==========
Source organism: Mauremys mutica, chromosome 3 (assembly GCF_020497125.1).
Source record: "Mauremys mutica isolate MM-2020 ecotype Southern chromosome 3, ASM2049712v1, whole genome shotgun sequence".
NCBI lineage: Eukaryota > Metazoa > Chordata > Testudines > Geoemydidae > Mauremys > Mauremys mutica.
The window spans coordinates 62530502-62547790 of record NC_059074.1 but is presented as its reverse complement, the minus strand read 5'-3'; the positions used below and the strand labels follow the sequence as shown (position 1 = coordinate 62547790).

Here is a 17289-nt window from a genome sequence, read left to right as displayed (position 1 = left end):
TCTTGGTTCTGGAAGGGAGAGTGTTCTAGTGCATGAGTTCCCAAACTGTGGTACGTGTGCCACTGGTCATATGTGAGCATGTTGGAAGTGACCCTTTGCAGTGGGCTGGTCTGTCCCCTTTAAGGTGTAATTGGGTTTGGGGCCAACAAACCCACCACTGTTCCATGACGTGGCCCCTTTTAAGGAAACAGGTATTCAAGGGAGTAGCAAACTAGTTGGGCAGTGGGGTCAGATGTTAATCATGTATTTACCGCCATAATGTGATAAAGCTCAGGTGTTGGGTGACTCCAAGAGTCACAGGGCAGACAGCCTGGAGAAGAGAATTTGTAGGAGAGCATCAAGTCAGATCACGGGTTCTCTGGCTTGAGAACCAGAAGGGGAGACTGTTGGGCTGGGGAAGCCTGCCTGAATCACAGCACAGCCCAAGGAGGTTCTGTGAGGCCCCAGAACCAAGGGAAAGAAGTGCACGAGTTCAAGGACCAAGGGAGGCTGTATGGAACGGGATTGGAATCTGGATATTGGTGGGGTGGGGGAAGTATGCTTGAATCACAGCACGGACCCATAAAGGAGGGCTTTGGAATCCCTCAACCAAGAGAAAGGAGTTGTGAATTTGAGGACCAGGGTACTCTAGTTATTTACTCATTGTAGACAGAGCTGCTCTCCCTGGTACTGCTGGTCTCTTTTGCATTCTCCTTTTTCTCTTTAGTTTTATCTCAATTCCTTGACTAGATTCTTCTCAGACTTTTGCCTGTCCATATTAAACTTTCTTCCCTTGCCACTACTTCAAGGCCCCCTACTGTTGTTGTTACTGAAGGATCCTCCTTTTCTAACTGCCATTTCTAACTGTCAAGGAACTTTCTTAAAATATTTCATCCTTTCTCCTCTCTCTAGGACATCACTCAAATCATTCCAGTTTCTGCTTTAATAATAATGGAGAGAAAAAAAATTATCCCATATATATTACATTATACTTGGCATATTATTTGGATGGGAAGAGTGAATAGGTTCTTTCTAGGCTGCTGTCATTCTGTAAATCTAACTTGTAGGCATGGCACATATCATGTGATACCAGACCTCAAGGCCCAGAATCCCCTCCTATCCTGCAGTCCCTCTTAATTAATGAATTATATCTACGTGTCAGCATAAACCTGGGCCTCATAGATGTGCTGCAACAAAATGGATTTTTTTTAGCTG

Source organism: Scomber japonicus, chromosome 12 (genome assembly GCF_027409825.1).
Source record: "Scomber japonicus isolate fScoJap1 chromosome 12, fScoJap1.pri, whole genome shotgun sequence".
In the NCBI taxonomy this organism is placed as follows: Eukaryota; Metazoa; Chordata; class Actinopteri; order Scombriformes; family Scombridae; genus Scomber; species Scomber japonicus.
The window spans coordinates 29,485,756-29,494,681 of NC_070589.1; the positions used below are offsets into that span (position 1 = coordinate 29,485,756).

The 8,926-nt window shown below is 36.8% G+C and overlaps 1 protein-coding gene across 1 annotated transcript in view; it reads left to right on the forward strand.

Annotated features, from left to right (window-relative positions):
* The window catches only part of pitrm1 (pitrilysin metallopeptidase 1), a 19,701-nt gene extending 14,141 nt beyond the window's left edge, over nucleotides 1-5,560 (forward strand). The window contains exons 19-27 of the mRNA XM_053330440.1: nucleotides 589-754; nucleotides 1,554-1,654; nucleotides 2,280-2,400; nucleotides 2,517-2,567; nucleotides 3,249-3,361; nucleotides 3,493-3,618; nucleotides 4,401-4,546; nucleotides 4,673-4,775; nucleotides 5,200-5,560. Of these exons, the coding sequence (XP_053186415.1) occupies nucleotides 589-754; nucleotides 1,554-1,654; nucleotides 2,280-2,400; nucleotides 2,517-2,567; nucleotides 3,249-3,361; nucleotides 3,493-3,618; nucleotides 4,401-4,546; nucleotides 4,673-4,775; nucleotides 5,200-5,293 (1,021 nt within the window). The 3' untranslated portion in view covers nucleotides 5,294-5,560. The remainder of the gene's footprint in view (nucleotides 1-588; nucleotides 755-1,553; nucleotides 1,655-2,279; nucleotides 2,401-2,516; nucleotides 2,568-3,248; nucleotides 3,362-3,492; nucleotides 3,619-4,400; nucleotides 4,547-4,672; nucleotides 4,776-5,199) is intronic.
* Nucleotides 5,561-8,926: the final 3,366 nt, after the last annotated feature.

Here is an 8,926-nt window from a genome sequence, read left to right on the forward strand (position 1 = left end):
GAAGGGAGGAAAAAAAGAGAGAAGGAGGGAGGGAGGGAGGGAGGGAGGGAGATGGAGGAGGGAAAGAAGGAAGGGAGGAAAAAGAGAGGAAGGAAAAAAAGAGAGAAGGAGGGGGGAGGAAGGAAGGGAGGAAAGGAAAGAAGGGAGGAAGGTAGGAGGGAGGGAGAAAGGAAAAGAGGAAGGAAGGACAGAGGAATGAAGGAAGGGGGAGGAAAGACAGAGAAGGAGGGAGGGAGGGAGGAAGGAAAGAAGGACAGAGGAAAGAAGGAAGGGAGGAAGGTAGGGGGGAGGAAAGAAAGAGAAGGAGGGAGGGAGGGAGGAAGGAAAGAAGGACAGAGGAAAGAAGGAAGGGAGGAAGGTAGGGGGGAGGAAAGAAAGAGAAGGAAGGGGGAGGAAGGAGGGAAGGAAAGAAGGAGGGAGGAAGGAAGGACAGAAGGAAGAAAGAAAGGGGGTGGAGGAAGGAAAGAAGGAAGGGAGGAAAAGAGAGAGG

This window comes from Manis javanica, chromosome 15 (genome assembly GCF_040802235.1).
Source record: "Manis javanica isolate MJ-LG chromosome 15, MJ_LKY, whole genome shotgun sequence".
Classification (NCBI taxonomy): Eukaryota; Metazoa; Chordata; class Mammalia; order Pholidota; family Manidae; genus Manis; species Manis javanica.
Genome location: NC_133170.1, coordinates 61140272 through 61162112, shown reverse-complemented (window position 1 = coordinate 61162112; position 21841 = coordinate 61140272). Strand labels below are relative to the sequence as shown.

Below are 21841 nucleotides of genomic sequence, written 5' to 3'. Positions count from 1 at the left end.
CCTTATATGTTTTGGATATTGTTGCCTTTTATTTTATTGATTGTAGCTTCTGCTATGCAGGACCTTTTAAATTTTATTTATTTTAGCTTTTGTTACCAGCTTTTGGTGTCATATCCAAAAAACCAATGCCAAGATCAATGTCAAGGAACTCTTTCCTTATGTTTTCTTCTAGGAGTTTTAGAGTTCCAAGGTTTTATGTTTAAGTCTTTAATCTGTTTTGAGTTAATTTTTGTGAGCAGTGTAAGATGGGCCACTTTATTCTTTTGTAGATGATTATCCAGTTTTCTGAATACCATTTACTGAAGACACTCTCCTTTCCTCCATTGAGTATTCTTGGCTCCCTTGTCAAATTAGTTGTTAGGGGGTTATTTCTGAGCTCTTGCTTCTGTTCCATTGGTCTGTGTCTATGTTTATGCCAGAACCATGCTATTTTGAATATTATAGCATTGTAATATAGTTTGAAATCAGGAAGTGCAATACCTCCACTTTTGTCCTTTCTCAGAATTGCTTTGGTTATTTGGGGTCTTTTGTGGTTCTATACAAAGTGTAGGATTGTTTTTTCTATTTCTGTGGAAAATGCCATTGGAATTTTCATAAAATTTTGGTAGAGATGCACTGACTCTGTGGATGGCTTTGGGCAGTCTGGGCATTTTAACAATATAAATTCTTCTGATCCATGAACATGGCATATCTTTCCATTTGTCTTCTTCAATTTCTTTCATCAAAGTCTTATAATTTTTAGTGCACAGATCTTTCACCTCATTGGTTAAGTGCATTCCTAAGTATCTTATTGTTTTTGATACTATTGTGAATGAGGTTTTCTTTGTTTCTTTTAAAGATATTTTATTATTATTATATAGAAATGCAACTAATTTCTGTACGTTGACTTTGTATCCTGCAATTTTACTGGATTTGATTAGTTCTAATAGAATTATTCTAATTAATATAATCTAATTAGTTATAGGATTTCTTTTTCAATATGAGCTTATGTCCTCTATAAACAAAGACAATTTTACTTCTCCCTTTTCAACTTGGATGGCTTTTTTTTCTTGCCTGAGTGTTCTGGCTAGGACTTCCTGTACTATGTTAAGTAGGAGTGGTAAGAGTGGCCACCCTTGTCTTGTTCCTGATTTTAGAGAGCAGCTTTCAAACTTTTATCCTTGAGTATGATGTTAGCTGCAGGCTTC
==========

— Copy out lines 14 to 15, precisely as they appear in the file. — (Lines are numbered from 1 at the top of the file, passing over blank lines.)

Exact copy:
* Nucleotides 5,561-8,926: the final 3,366 nt, after the last annotated feature.

Here is an 8,926-nt window from a genome sequence, read left to right on the forward strand (position 1 = left end):